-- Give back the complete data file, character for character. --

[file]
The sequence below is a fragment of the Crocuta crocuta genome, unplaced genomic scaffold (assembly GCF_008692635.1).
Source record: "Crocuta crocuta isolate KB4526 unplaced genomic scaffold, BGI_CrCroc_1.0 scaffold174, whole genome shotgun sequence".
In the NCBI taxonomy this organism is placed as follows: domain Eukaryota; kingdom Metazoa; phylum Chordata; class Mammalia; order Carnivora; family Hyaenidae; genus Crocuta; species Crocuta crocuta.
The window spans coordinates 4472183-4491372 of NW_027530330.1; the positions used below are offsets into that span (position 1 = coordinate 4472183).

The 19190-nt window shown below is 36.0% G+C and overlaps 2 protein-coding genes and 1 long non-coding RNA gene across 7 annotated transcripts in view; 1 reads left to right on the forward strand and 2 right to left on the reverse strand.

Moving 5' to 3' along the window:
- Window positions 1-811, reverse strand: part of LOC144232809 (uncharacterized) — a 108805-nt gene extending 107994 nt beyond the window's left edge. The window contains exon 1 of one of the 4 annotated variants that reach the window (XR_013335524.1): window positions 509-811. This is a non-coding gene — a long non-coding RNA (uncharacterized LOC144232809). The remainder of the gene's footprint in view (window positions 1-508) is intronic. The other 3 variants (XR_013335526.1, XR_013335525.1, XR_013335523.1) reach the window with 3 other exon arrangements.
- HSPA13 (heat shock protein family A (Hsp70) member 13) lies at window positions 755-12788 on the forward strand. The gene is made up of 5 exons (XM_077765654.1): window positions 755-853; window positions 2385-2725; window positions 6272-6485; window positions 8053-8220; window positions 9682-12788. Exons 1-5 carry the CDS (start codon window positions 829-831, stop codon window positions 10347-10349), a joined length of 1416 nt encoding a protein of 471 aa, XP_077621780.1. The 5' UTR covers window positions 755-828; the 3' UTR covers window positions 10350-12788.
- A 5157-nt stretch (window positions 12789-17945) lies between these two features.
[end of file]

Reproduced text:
The sequence below is a fragment of the Crocuta crocuta genome, unplaced genomic scaffold (assembly GCF_008692635.1).
Source record: "Crocuta crocuta isolate KB4526 unplaced genomic scaffold, BGI_CrCroc_1.0 scaffold174, whole genome shotgun sequence".
In the NCBI taxonomy this organism is placed as follows: domain Eukaryota; kingdom Metazoa; phylum Chordata; class Mammalia; order Carnivora; family Hyaenidae; genus Crocuta; species Crocuta crocuta.
The window spans coordinates 4472183-4491372 of NW_027530330.1; the positions used below are offsets into that span (position 1 = coordinate 4472183).

The 19190-nt window shown below is 36.0% G+C and overlaps 2 protein-coding genes and 1 long non-coding RNA gene across 7 annotated transcripts in view; 1 reads left to right on the forward strand and 2 right to left on the reverse strand.

Moving 5' to 3' along the window:
- Window positions 1-811, reverse strand: part of LOC144232809 (uncharacterized) — a 108805-nt gene extending 107994 nt beyond the window's left edge. The window contains exon 1 of one of the 4 annotated variants that reach the window (XR_013335524.1): window positions 509-811. This is a non-coding gene — a long non-coding RNA (uncharacterized LOC144232809). The remainder of the gene's footprint in view (window positions 1-508) is intronic. The other 3 variants (XR_013335526.1, XR_013335525.1, XR_013335523.1) reach the window with 3 other exon arrangements.
- HSPA13 (heat shock protein family A (Hsp70) member 13) lies at window positions 755-12788 on the forward strand. The gene is made up of 5 exons (XM_077765654.1): window positions 755-853; window positions 2385-2725; window positions 6272-6485; window positions 8053-8220; window positions 9682-12788. Exons 1-5 carry the CDS (start codon window positions 829-831, stop codon window positions 10347-10349), a joined length of 1416 nt encoding a protein of 471 aa, XP_077621780.1. The 5' UTR covers window positions 755-828; the 3' UTR covers window positions 10350-12788.
- A 5157-nt stretch (window positions 12789-17945) lies between these two features.